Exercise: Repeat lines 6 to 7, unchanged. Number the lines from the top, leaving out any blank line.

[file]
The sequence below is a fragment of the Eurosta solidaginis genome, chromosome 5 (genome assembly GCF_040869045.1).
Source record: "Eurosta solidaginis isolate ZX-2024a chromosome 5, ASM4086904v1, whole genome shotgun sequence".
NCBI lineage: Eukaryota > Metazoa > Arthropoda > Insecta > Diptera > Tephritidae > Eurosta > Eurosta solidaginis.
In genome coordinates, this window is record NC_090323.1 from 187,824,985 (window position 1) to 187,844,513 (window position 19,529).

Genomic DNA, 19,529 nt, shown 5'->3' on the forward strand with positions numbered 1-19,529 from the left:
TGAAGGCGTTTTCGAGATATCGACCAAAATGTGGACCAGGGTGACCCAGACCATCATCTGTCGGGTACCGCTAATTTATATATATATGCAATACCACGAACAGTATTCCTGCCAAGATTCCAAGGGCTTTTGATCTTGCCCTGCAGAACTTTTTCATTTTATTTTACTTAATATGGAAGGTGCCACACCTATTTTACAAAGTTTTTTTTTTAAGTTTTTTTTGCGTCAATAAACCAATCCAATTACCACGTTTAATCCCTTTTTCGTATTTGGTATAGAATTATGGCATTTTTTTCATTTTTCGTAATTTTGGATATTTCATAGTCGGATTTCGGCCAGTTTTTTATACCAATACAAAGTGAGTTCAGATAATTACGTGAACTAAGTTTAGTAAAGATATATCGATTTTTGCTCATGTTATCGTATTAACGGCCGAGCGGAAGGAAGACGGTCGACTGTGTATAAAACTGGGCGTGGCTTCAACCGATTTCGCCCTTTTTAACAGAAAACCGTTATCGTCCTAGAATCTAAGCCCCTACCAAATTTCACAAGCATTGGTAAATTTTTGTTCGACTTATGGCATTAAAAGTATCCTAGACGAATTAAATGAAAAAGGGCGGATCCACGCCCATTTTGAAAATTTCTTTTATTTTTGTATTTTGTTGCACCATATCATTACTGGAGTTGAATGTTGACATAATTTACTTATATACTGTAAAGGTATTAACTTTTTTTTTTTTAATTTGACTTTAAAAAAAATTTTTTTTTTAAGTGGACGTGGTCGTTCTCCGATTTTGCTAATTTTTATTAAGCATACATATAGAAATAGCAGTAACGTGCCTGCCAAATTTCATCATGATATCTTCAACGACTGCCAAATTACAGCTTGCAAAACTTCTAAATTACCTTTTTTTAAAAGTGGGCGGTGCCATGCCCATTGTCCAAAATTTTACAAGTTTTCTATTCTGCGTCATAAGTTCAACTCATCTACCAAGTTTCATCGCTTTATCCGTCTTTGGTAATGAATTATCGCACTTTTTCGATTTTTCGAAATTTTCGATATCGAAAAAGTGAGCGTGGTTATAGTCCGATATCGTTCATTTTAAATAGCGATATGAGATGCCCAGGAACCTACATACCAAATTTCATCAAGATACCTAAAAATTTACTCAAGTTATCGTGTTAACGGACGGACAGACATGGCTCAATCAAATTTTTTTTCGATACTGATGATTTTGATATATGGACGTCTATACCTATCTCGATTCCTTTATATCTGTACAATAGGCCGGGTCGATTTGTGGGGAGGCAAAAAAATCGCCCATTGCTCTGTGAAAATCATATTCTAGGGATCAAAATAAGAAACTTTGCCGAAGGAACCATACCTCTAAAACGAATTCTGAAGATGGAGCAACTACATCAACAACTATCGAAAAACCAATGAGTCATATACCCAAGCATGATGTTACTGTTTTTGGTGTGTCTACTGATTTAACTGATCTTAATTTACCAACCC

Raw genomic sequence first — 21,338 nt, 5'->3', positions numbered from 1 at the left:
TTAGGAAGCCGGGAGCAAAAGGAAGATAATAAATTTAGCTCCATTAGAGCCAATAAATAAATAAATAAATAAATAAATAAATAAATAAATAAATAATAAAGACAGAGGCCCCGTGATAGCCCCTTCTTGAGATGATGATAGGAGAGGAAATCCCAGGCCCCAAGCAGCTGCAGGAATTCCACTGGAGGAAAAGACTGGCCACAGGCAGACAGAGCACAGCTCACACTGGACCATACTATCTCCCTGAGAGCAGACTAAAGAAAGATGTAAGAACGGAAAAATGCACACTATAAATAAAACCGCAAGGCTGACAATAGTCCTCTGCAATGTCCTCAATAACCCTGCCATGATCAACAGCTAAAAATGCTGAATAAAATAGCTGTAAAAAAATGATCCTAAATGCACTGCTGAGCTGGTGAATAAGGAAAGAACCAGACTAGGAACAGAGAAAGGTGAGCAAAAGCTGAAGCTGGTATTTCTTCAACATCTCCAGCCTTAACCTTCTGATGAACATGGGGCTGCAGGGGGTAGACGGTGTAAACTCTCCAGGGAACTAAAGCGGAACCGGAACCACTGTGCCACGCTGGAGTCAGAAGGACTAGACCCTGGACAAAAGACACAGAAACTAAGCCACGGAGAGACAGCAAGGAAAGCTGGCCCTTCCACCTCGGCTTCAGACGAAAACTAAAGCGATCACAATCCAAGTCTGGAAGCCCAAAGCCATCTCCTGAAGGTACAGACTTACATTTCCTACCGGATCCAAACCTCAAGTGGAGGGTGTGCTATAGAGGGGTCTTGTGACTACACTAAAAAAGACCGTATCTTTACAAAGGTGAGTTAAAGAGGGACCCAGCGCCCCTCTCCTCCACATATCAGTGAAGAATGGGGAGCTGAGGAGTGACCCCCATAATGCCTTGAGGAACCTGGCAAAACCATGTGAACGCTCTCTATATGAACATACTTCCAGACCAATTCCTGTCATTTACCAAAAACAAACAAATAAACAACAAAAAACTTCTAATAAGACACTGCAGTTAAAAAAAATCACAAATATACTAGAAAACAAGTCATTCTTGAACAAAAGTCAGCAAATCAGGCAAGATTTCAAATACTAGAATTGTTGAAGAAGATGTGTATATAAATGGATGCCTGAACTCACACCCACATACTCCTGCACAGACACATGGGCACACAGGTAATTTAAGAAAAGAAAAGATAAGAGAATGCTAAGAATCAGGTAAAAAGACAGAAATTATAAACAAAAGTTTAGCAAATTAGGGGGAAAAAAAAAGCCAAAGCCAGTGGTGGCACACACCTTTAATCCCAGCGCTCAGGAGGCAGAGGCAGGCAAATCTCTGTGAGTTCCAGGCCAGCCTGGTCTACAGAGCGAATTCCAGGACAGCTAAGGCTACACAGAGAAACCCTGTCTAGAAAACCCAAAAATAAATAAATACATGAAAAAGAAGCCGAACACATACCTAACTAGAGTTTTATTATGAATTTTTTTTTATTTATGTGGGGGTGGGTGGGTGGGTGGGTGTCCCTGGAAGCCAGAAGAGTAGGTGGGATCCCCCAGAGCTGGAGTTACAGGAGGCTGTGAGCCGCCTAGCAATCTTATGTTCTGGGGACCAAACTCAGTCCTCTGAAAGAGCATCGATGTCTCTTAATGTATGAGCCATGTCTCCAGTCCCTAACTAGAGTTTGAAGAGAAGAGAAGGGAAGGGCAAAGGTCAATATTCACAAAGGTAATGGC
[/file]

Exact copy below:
TGAAGGCGTTTTCGAGATATCGACCAAAATGTGGACCAGGGTGACCCAGACCATCATCTGTCGGGTACCGCTAATTTATATATATATGCAATACCACGAACAGTATTCCTGCCAAGATTCCAAGGGCTTTTGATCTTGCCCTGCAGAACTTTTTCATTTTATTTTACTTAATATGGAAGGTGCCACACCTATTTTACAAAGTTTTTTTTTTAAGTTTTTTTTGCGTCAATAAACCAATCCAATTACCACGTTTAATCCCTTTTTCGTATTTGGTATAGAATTATGGCATTTTTTTCATTTTTCGTAATTTTGGATATTTCATAGTCGGATTTCGGCCAGTTTTTTATACCAATACAAAGTGAGTTCAGATAATTACGTGAACTAAGTTTAGTAAAGATATATCGATTTTTGCTCATGTTATCGTATTAACGGCCGAGCGGAAGGAAGACGGTCGACTGTGTATAAAACTGGGCGTGGCTTCAACCGATTTCGCCCTTTTTAACAGAAAACCGTTATCGTCCTAGAATCTAAGCCCCTACCAAATTTCACAAGCATTGGTAAATTTTTGTTCGACTTATGGCATTAAAAGTATCCTAGACGAATTAAATGAAAAAGGGCGGATCCACGCCCATTTTGAAAATTTCTTTTATTTTTGTATTTTGTTGCACCATATCATTACTGGAGTTGAATGTTGACATAATTTACTTATATACTGTAAAGGTATTAACTTTTTTTTTTTTAATTTGACTTTAAAAAAAATTTTTTTTTTAAGTGGACGTGGTCGTTCTCCGATTTTGCTAATTTTTATTAAGCATACATATAGAAATAGCAGTAACGTGCCTGCCAAATTTCATCATGATATCTTCAACGACTGCCAAATTACAGCTTGCAAAACTTCTAAATTACCTTTTTTTAAAAGTGGGCGGTGCCATGCCCATTGTCCAAAATTTTACAAGTTTTCTATTCTGCGTCATAAGTTCAACTCATCTACCAAGTTTCATCGCTTTATCCGTCTTTGGTAATGAATTATCGCACTTTTTCGATTTTTCGAAATTTTCGATATCGAAAAAGTGAGCGTGGTTATAGTCCGATATCGTTCATTTTAAATAGCGATATGAGATGCCCAGGAACCTACATACCAAATTTCATCAAGATACCTAAAAATTTACTCAAGTTATCGTGTTAACGGACGGACAGACATGGCTCAATCAAATTTTTTTTCGATACTGATGATTTTGATATATGGACGTCTATACCTATCTCGATTCCTTTATATCTGTACAATAGGCCGGGTCGATTTGTGGGGAGGCAAAAAAATCGCCCATTGCTCTGTGAAAATCATATTCTAGGGATCAAAATAAGAAACTTTGCCGAAGGAACCATACCTCTAAAACGAATTCTGAAGATGGAGCAACTACATCAACAACTATCGAAAAACCAATGAGTCATATACCCAAGCATGATGTTACTGTTTTTGGTGTGTCTACTGATTTAACTGATCTTAATTTACCAACCC

Raw genomic sequence first — 21,338 nt, 5'->3', positions numbered from 1 at the left: